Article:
Nor was that girl who seemed to be either teasing you or harassing you out on your run today.

They may just be horribly nearsighted and you happen to be wearing something that someone they knew was wearing.


  1. That's pretty funny. Though I would like to continue thinking that the cute guy who waved was waving at me!

    I too am nearsighted and I never exercise while wearing my glasses. So far it hasn't gotten me into trouble.

  2. Great story! Sounds like something I would do. Here's my blind runner story so you know you are not alone.

    One early dark wet morning last winter I took Greta, one of my little rescue dogs, out to run with me. She has many fears--especially of manhole covers. She darted to the right with each manhole cover we passed until the one that caused her to go the left where I tripped over her and landed on all fours (but didn't let go of the leash). My loose glasses came flying off and bounced across the street leaving me crawling around with a frantic dog in the dark, wet, street--blind as a bat. Things could only get better from there...

    Would like to check into LasiK but my husband thinks I'm too old for it to be cost effective. ;-)

  3. As a wearer of glasses, I can definitely relate. Thanks for the humor and the great post.

  4. Too funny! I'm too nearsighted to run without glasses or contacts, but before I got glasses, my eyes got pretty bad. I was in middle school and high school and vanity runs strong at that age. So I didn't let on how bad my vision had become. I learned to tell people by gait, height, voice, and other cues.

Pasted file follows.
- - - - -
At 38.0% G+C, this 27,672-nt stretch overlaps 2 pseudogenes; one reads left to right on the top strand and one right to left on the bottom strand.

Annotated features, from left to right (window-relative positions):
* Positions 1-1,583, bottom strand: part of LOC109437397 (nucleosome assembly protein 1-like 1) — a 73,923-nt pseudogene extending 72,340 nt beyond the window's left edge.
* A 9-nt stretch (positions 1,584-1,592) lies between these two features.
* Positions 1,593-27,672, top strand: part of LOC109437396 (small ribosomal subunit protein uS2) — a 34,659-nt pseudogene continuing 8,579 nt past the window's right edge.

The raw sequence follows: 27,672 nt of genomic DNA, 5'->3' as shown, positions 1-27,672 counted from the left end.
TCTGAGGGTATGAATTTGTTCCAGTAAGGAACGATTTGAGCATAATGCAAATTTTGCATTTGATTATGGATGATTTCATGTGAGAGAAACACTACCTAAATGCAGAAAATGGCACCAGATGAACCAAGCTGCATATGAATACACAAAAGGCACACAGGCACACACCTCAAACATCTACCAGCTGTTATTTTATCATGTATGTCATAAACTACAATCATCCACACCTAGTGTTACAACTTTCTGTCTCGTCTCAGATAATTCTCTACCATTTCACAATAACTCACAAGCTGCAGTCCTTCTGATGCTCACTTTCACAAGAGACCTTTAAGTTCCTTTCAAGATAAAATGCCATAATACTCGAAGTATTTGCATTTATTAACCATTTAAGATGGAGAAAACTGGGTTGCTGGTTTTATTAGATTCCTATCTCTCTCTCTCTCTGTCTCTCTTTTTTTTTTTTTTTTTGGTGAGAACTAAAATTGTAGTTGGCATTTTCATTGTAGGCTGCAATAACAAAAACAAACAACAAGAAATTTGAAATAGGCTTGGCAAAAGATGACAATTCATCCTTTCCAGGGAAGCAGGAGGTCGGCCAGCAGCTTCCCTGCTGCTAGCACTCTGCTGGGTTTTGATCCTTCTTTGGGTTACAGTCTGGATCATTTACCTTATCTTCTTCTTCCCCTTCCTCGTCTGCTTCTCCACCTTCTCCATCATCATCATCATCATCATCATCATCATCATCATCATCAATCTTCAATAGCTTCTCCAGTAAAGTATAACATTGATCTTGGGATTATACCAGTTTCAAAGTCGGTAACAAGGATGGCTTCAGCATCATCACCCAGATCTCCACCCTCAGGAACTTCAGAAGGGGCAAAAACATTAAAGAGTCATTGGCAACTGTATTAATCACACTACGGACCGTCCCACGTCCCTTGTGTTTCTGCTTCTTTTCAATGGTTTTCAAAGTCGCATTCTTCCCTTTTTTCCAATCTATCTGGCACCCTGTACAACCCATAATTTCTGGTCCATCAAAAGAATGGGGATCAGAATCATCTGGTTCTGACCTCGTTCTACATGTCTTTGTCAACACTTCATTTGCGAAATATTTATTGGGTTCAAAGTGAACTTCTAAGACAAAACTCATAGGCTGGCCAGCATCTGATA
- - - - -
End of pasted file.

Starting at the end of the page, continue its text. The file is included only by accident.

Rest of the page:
But mistakes could still happen. I remember losing my mom at the mall one day. There were so many other female forms matching hers, and I had forgotten what Mom was wearing that day. So I had no choice but to sit down and wait for her to find me!

  5. Ha! I resemble that remark ;)

  6. I'm -7.5 in one eye and -6 in the other (plus over 2 worth of astimatism), so I don't do anything without glasses. I even got prescription goggles for swimming. But I hate to tell you, I am 52 and my nearsightedness is still getting worse (though I also need the equivalent of bifocals for reading).

  7. Cute story...great pix! Hope you found them by now!

  8. LOL!!! It happens to me all of the time...the far away mistaken identity thing. My problem is, according to the eye Dr. I have perfect vision. WTH?!?
    Have fun with it next time, introduce yourself "agai" and start saying things like " don't you remember me?" "yes, we met in Bali" or, "remember that night we were snowed in at Joe's house?" LOL

  9. I hear you! From a person who forgot there glasses for work today-I can imagine how you feel. Too bad you weren't flirting with some really cute young guys!

  10. And I still don't have my glasses. Where ARE those things??


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 I'm no longer involved in multisport or endurance sports. I've started my own business, a psychotherapist specializing in anxiety d...